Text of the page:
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Darwin Correspondence Project

To J. V. Carus   19 March [1874]1

Down, | Beckenham, Kent.

March 19th.

My dear Sir

I am extremely sorry to hear of your late illness, as every fresh attack must shatter your health & weaken your strength; but I am very glad to hear that you are now pretty well again. Of course I shall be glad to hear of a collected edition of my books, but I really can form no opinion whether it is adviseable in the way of sale.2 I know, however, that some English think that collected works, printed uniformly, sell best, & this has always rather surprised me.—

The correction of the Descent of Man has been a heavy job & is not yet quite completed: it will, I am sorry to say cost you a good deal of trouble in the translation, but not so much as it has cost me, as I have had to reflect much what to alter & to add.— I have also taken much pains over style & this will not concern you.3 As soon as this is done I shall go on with my small book (the M.S. half-ready) on Drosera & Dionæa, & this will include a corrected edit. of my papers on Climbing plants.—4 My next book, (if I live & have strength to complete it) will be on the advantages of Crossing Plants, & this will include all my papers on Dimorphic & Trimorphic plants with new & related matter.5 With respect to the few short miscellaneous papers which I have published, I doubt whether they are worth republishing, except perhaps two rather long papers in Transactions of Geological Soc. On the ice-action in the S. Hemisphere & on the great earthquake in Chile.6 I do not think I have any record of such fugitive things as mere letters to papers; but I have kept copies of most things, & you can hereafter determine yourself what is worth republishing. Proofs have just begun to come in of my book on Coral Reefs.—7 I have given you the foregoing details, as I have thought they might be some sort of guide to you.—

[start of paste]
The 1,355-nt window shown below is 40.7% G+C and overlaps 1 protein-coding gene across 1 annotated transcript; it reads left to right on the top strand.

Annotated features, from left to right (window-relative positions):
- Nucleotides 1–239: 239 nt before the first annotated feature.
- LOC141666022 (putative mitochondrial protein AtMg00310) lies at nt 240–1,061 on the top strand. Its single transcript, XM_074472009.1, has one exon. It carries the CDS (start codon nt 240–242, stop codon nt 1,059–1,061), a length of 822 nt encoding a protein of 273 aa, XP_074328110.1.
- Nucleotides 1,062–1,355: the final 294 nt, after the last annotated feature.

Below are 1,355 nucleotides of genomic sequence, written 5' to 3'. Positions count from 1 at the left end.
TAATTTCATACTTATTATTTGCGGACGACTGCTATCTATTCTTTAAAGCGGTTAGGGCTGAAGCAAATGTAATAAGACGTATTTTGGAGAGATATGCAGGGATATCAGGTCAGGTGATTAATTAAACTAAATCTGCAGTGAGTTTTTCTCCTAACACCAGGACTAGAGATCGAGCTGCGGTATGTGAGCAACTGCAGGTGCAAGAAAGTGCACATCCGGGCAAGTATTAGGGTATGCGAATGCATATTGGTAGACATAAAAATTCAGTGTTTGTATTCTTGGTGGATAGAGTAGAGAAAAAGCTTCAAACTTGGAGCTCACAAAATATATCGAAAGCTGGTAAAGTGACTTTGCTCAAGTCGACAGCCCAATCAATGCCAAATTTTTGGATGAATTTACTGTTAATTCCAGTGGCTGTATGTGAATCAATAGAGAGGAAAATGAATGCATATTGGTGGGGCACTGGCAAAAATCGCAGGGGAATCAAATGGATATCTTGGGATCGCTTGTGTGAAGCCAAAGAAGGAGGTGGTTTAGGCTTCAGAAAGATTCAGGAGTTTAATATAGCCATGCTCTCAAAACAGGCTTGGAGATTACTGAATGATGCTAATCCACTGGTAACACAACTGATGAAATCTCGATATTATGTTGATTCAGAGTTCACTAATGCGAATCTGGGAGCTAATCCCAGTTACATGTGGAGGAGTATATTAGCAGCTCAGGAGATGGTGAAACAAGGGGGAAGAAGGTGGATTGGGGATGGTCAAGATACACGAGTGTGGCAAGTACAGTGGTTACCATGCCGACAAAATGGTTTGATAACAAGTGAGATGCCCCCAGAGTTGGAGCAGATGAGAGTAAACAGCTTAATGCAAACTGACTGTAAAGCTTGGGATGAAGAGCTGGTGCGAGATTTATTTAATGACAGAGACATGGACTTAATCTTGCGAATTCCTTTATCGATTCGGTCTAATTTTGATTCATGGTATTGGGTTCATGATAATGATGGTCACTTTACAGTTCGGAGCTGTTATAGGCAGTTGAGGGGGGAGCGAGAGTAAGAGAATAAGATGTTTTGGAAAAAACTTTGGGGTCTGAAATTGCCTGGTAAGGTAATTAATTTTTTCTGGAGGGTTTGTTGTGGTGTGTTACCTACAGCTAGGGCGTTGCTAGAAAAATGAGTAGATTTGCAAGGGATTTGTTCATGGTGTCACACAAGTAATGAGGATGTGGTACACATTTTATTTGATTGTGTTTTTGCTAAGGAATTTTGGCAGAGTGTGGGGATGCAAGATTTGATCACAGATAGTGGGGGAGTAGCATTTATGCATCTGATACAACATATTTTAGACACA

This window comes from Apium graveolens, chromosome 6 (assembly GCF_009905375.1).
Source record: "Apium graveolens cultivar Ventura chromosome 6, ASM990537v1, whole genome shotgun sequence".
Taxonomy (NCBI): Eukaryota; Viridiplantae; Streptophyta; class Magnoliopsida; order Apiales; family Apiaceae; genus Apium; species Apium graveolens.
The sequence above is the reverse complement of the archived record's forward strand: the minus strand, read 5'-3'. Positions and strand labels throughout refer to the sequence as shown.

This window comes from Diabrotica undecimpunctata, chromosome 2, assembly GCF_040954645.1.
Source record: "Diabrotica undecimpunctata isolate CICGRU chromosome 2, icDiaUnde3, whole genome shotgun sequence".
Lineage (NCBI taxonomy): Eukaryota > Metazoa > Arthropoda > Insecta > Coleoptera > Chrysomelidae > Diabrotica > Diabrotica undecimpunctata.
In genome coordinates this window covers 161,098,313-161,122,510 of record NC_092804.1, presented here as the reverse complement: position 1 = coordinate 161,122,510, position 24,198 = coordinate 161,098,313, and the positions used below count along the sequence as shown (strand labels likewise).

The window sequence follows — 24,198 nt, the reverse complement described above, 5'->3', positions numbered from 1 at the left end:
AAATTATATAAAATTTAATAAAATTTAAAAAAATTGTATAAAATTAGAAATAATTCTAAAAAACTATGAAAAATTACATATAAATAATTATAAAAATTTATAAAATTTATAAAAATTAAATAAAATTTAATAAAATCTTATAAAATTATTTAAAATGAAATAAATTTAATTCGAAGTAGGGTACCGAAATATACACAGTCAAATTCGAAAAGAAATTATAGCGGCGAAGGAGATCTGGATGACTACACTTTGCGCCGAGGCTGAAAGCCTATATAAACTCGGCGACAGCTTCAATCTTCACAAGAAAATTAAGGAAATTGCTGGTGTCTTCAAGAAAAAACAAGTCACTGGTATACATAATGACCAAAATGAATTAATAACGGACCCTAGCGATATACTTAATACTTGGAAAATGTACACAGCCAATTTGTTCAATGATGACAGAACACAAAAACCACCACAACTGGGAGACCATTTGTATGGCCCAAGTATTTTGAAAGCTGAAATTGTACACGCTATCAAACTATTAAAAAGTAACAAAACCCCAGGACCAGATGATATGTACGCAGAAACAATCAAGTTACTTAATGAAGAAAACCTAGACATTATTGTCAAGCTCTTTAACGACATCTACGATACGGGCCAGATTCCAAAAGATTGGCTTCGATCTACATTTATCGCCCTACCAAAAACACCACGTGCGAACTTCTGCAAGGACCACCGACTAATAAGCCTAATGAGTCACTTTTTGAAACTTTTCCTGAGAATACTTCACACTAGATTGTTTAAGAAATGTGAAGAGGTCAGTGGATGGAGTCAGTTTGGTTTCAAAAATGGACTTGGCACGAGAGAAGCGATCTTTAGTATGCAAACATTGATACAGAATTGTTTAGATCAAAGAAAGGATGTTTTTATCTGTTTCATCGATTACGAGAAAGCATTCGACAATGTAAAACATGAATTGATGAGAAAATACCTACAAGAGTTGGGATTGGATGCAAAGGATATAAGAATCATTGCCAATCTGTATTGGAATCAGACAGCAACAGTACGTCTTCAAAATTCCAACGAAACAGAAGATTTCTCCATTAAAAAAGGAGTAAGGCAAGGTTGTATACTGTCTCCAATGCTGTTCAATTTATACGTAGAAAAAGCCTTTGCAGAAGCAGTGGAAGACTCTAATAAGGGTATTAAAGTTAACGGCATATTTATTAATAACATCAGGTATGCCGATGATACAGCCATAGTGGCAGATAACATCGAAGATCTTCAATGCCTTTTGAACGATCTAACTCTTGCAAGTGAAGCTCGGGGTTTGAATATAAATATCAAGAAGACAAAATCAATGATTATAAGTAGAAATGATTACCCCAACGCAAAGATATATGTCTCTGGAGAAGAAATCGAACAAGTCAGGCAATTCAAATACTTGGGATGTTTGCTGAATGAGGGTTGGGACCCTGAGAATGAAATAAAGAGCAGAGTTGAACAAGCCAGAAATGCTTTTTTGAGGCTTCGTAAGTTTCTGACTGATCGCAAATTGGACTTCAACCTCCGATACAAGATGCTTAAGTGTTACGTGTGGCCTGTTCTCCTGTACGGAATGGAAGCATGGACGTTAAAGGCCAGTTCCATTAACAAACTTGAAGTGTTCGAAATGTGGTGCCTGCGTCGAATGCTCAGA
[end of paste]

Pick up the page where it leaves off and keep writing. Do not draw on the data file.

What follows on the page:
I am much pleased to hear of the sale of my books in Germany— When you come to England, or when you leave Edinburgh, I hope that you will pay me a visit;8 but I never know long before hand, when I shall be at home, for I find that I cannot get on without frequent rests. I must have one almost immediately, as the correction of the Descent of Man has tired me much.9

I hope that I have not wearied you with this long scrawl.—

My dear Sir | Yours very sincerely | Ch. Darwin

Footnotes

The year is established by the relationship between this letter and the letter from J. V. Carus, 15 March 1874.
CD had sent the revised text of the first volume of Descent to the printers on 8 March (see letter to J. V. Carus, 8 March [1874]); he was evidently still revising the second volume. Descent 2d ed. was published as a single volume. Carus’s German translation of Descent 2d ed. (Carus trans. 1875a) appeared in two volumes in 1875, and formed volumes 5 and 6 of CD’s collected works published by E. Schweizerbart’sche Verlagsbuchhandlung (Freeman 1977).